Amidst continued suppression of Paelestinians by the State, and militant activity in response by Hamas, Fetah and others, Netanyahu has finally backed down on his campaign to weaken the judiciary. Many are calling for him to step down. The news came on Tuesday 28th March, from the Solomonic words of Netanyahu himself. The suspension has come due to Israeli (not Palestinian) protesting against the legislation.
The judicial reform
Backlash has arisen over Netanyahu’s attempts to reform the judiciary system in Israel, allowing the government to have ‘decisive control’ over the committee that appoints judges. If this were to go ahead, there would be very little oversight available to keep Netanyahu and his government in check. For example, it would make it difficult to remove a leader from office, something many are calling for currently, for Netanyahu. The Prime Minister and the far-right claim the judiciary have too much power currently, and the influence they have on picking their members is undemocratic.
Israel’s Defence Minister Yoav Gallant is one of many to criticise the attempted overhauling of the judiciary. He was dismissed on Saturday by Netanyahu, a decision that has received widespread criticism from all outside the far-right, and lit the flame of public outrage. Israel’s President Iaac Herzog likewise called for an end to Netanyahu's reforms. Several governments, including the USA, a long standing supporter of Israel, joined in the condemnation.
Umbrella Movement fighting for ‘democracy’
After a nationwide strike Prime minister Netanyahu confirmed he would halt his controversial plan to overhaul the country’s judiciary and radically reform the legal system, which would have given his government considerably more power and control over the State. For now National Security Minister Itamar Ben Gvir’s judicial legislative reform has been postponed. A parliamentary session will take place on April 30th, where the matter will be reviewed.
Netanyahu branded the protestors, led by the Umbrella Movement Leadership, ‘extremists’. One reason the protesters have had success is because they are Israeli themselves, rather than Palestinians. Criticism of the state by non-Israelis is often met with accusations of antisemitism. Without playing down the very real underlying antisemitism that runs through many political and cultural bodies, this defence has often been used as a tool to hide behind for Netanyahu and his government.
The acceeding of the government to the Israeli protestors is in stark contrast to the government’s response when it is Palestinians protesting - last October they were condemned for quelling a protest against Palestinians with live ammunition. Although some protesters were hit by water cannon strikes last Monday, Netanyahu has eventually bowed to their demands without any serious or violent attempts to subdue the protesters.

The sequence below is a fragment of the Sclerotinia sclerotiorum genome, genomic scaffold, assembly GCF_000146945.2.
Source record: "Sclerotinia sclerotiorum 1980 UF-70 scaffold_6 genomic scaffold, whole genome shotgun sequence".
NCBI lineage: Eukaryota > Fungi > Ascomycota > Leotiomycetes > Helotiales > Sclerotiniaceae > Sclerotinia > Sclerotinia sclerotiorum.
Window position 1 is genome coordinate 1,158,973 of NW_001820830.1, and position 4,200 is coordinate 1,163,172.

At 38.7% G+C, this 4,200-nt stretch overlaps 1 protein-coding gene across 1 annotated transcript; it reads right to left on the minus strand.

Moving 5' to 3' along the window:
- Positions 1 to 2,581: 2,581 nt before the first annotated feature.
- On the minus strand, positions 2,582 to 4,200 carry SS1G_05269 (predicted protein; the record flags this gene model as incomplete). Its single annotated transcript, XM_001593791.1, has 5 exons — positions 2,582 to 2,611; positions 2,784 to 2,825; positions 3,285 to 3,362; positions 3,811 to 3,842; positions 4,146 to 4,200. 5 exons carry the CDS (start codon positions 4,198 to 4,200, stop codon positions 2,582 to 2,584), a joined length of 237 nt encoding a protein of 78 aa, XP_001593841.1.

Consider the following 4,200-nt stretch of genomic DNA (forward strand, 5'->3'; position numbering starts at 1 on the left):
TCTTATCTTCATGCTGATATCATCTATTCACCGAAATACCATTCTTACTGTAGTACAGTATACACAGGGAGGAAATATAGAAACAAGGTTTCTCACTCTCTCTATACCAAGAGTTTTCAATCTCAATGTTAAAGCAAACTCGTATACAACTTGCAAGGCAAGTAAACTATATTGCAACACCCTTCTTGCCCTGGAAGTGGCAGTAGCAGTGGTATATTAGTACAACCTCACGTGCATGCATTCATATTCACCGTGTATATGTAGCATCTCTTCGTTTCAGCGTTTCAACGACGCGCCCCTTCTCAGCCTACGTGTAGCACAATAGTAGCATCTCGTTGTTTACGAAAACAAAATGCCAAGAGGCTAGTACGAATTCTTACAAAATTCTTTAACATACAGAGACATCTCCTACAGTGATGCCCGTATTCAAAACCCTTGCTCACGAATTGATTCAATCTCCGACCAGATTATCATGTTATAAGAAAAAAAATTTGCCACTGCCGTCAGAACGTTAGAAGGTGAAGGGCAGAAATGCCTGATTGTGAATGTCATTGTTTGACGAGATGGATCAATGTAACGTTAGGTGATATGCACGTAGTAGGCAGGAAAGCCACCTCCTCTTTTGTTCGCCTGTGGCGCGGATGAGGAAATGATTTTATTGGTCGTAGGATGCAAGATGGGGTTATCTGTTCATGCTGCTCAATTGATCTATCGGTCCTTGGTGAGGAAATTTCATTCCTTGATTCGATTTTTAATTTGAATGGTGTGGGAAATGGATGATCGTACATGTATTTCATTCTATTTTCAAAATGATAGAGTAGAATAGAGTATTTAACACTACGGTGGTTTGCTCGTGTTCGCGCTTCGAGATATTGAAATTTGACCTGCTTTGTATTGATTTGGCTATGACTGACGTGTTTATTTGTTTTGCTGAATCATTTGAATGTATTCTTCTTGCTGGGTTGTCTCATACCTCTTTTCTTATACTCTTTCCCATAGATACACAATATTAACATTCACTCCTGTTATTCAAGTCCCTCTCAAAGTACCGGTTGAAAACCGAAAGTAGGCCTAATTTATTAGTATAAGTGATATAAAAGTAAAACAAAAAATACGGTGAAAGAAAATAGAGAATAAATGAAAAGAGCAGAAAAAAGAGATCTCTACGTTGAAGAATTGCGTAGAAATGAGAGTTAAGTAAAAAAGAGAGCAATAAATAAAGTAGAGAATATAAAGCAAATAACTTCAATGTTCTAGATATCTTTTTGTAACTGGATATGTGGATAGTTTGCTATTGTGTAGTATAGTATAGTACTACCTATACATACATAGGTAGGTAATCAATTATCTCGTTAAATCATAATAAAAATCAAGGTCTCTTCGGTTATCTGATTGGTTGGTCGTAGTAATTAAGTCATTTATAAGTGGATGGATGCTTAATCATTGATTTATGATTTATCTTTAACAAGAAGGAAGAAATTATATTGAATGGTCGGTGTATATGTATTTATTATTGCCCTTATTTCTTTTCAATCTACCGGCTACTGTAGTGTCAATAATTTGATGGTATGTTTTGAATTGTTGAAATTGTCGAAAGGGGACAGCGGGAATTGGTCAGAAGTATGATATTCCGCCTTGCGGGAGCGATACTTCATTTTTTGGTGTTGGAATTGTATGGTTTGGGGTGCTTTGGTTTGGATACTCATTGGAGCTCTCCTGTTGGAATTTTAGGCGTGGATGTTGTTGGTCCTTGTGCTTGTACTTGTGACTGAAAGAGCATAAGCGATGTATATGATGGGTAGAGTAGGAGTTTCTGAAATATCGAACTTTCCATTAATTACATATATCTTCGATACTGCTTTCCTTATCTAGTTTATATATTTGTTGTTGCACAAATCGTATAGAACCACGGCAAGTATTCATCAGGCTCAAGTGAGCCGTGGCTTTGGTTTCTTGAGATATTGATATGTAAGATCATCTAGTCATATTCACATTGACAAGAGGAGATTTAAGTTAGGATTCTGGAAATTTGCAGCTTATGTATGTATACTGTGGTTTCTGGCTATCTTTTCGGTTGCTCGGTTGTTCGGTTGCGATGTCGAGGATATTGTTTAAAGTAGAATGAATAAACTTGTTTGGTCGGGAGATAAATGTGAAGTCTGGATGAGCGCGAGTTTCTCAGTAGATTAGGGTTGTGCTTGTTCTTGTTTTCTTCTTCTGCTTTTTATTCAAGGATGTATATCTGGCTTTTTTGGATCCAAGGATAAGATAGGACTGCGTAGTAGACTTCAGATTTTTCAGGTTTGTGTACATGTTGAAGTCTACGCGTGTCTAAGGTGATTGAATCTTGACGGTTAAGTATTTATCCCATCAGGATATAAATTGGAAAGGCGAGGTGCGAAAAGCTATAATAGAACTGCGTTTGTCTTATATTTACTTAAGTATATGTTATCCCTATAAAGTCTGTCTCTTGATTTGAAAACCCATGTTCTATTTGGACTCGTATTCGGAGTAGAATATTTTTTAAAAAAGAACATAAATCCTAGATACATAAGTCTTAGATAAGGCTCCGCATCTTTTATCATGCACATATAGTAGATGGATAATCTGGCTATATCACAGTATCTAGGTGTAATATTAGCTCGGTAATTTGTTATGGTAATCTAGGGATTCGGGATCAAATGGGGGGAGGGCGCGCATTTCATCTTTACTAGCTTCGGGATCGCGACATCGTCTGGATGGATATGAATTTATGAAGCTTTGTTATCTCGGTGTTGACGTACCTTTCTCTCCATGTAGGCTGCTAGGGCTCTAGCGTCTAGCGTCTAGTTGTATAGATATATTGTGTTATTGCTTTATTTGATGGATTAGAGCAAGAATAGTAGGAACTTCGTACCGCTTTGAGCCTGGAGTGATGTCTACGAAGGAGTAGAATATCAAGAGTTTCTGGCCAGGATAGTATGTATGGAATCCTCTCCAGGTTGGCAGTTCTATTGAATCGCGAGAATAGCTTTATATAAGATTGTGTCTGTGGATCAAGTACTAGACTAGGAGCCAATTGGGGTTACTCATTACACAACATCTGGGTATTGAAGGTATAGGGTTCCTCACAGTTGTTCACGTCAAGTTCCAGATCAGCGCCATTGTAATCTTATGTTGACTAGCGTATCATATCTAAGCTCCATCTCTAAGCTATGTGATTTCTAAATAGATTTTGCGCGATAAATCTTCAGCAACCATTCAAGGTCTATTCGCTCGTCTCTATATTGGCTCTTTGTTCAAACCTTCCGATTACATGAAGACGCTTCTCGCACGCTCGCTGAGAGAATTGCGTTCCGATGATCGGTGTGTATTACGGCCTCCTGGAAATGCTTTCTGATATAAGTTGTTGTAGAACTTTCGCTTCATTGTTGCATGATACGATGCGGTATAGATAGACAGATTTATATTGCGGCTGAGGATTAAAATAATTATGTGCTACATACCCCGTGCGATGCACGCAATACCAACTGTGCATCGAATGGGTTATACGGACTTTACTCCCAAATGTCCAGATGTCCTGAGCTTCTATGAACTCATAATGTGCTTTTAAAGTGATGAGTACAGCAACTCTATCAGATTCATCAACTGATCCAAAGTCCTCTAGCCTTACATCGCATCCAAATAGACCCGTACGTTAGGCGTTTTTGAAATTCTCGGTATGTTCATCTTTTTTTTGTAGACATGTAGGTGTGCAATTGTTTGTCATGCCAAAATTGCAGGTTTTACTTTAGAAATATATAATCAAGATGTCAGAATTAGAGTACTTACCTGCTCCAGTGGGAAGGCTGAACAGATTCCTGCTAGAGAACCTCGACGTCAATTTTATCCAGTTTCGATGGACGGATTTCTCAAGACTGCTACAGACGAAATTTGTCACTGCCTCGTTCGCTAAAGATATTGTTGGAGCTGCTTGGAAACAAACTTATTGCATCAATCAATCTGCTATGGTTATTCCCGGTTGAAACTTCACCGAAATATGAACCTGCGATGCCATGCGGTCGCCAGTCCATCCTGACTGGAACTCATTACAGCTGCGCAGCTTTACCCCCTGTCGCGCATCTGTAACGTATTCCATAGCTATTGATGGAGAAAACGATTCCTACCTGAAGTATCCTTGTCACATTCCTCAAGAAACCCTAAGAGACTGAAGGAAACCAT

Netanyahu - the prodigal son no one wanted to return
Netanyahu, or ‘Bibi’ as he is affectionately known, is the longest serving prime minister in Israel’s history, having served previously from 1996-9 and again from 2009-21, a total of over 15 years. After a brief stint away from power, and several allegations of corruption, he was voted back in last December, as the chairman of the Likud party, a right wing political party founded in part by former prime minister Ariel Sharon. Despite coming from secular Ashkenazi origins, he has a strong following amongst the Zionist, nationalist and Sephardic communities.
Netanyahu was born after Independence, and as such was never part of the campaign to return to the motherland. His career has revolved only around making the state of Israel stronger. As such we can see great ideological differences between him and Zionist founder Theodor Herzl, who envisioned a much more socialist utopia in his Israel.
Al Jazeera unsurprisingly had nothing good to say about Israel and its current political developments, describing the situation, and Netenyahu, as a ‘pathological liar [at the heart of] a pervasive lie’. The Qatari news outlet was quick to admonish the Israeli government, calling Netanyahu a ‘Trumpian politician’. Although a biased and polemical article, the actions of Netanyahu and his government have been shocking, and this is just the latest in a long list of corrupt and undemocratic actions. To compare him to President Trump seems unfair to the former US President, as although controversial, Trump never turned America into what the UN have described as ‘apartheid state’.
Netanyahu and others in the Likud party are confident the reforms will go ahead, and are treating the backing down as a necessary step on the road to reform, according to the Times of Israel. As this protest was largely between Israeli people and the Israeli government, it is unknown what effect it will have on the continuing protest of Palestinians who are campaigning for better rights and a return of the lands that continue to be taken from them since 1967. Taking away the power of the judiciary from the right wing Israeli government, however, would surely be no good thing for the Palestinians and their cause.